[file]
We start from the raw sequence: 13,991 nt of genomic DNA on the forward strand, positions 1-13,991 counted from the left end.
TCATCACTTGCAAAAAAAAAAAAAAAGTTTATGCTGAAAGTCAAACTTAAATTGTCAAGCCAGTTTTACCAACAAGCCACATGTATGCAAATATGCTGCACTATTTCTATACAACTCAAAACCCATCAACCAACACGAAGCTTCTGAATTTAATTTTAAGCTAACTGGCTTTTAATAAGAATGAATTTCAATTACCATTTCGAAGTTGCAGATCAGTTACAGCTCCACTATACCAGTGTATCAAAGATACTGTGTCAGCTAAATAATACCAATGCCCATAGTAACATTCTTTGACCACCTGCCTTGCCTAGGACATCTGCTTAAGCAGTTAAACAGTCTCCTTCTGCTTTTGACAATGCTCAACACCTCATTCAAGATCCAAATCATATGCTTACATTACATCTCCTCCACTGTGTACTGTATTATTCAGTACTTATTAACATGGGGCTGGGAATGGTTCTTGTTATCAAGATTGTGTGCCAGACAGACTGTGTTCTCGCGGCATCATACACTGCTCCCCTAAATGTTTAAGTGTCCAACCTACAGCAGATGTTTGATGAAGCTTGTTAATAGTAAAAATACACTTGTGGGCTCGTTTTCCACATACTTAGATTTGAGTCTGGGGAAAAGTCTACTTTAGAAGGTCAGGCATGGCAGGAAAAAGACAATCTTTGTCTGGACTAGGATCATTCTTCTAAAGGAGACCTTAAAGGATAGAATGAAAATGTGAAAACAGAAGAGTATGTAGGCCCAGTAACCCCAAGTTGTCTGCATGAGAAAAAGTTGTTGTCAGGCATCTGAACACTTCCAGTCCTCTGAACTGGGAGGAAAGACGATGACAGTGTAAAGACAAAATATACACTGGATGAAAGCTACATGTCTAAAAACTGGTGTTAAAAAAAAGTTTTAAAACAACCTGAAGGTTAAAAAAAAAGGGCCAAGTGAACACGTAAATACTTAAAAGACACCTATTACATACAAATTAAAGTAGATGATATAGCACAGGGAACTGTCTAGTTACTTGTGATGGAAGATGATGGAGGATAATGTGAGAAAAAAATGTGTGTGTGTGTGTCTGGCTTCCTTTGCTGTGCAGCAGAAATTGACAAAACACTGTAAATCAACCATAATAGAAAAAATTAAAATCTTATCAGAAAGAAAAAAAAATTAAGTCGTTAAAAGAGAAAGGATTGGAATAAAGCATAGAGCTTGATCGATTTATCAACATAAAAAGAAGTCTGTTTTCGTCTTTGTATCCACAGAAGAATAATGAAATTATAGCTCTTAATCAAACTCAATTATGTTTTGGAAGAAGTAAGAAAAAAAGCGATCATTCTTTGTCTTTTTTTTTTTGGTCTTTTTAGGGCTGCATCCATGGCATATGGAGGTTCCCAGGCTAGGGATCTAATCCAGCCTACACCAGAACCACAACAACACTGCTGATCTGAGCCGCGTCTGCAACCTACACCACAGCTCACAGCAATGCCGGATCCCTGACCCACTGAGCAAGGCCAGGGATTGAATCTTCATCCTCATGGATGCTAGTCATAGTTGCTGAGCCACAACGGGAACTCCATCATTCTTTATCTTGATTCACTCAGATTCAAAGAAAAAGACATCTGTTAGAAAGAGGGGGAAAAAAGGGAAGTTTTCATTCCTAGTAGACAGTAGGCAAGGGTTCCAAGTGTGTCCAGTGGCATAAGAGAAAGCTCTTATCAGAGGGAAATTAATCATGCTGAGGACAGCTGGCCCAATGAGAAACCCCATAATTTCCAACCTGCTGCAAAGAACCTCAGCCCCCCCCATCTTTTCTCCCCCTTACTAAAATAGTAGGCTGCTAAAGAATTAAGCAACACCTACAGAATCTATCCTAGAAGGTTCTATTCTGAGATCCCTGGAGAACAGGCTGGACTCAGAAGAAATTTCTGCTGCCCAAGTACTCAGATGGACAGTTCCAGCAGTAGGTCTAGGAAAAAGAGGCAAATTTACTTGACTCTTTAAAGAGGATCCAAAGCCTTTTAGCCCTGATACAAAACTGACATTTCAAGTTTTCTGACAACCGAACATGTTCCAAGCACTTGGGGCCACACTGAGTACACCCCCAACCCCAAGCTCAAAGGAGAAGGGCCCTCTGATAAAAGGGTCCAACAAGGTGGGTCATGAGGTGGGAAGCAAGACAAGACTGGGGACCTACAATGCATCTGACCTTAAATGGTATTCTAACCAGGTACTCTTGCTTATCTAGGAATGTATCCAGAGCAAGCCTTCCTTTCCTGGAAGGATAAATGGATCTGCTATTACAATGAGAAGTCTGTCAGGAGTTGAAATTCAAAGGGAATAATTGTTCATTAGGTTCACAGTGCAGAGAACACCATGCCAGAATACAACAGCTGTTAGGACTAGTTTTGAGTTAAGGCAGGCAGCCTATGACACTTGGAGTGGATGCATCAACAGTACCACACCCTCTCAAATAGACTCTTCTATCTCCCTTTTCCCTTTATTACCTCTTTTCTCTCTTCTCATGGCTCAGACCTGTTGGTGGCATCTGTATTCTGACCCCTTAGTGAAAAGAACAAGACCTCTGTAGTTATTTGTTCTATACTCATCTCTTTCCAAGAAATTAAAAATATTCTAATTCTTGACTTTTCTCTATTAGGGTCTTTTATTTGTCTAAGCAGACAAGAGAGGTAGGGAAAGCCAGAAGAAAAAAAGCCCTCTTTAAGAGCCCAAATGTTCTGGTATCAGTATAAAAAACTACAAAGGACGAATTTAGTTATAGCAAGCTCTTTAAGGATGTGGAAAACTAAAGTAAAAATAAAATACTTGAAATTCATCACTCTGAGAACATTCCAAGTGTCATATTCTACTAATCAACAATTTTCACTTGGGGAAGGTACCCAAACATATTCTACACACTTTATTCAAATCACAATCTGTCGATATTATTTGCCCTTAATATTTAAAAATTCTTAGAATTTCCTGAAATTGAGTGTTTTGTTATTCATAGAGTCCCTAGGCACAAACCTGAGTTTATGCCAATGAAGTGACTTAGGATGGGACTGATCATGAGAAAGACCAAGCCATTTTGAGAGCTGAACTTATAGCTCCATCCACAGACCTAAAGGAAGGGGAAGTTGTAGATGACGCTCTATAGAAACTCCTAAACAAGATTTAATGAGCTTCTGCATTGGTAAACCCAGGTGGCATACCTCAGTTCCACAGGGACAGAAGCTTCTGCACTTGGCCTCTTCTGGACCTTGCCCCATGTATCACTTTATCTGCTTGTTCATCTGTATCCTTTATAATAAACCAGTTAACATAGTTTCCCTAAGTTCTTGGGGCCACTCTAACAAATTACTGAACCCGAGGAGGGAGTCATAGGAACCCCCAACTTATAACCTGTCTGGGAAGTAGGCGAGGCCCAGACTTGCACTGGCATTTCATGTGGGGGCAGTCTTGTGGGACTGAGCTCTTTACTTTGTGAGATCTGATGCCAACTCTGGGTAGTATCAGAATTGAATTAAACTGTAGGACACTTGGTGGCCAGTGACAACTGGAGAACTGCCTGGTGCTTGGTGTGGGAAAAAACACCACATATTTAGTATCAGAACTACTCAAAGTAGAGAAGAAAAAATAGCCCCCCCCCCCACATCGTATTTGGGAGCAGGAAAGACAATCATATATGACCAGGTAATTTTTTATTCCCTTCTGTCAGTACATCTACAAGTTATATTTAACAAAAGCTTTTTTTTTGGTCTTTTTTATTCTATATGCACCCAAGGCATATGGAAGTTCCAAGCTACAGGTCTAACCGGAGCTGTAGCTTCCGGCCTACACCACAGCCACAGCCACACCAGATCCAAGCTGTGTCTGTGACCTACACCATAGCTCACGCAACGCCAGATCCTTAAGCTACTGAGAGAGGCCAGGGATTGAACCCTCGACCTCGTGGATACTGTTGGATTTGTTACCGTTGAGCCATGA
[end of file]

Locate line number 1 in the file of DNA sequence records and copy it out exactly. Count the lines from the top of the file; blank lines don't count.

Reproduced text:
We start from the raw sequence: 13,991 nt of genomic DNA on the forward strand, positions 1-13,991 counted from the left end.